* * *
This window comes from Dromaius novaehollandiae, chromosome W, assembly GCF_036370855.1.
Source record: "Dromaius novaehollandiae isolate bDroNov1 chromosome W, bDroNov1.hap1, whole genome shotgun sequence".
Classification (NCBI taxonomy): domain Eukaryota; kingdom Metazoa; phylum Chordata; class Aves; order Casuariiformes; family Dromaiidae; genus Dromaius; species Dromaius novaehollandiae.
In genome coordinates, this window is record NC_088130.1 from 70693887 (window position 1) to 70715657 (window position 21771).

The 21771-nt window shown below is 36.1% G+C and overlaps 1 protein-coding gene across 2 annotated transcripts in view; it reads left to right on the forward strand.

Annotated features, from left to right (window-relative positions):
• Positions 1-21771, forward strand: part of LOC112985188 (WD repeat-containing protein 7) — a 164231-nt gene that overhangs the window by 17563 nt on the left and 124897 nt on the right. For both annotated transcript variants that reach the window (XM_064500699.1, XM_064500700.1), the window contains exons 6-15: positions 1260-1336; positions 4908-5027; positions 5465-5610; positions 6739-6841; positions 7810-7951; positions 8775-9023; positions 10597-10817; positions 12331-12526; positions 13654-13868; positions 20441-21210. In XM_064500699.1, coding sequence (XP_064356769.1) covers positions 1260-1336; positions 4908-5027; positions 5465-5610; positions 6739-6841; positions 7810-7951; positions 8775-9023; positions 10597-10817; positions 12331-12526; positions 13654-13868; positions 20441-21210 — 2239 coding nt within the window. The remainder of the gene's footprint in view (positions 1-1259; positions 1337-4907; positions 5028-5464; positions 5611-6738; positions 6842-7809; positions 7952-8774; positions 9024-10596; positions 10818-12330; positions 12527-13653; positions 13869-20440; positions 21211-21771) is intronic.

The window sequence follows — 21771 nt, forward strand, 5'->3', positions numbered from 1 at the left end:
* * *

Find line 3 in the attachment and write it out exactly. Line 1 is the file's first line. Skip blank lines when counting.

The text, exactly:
Classification (NCBI taxonomy): domain Eukaryota; kingdom Metazoa; phylum Chordata; class Aves; order Casuariiformes; family Dromaiidae; genus Dromaius; species Dromaius novaehollandiae.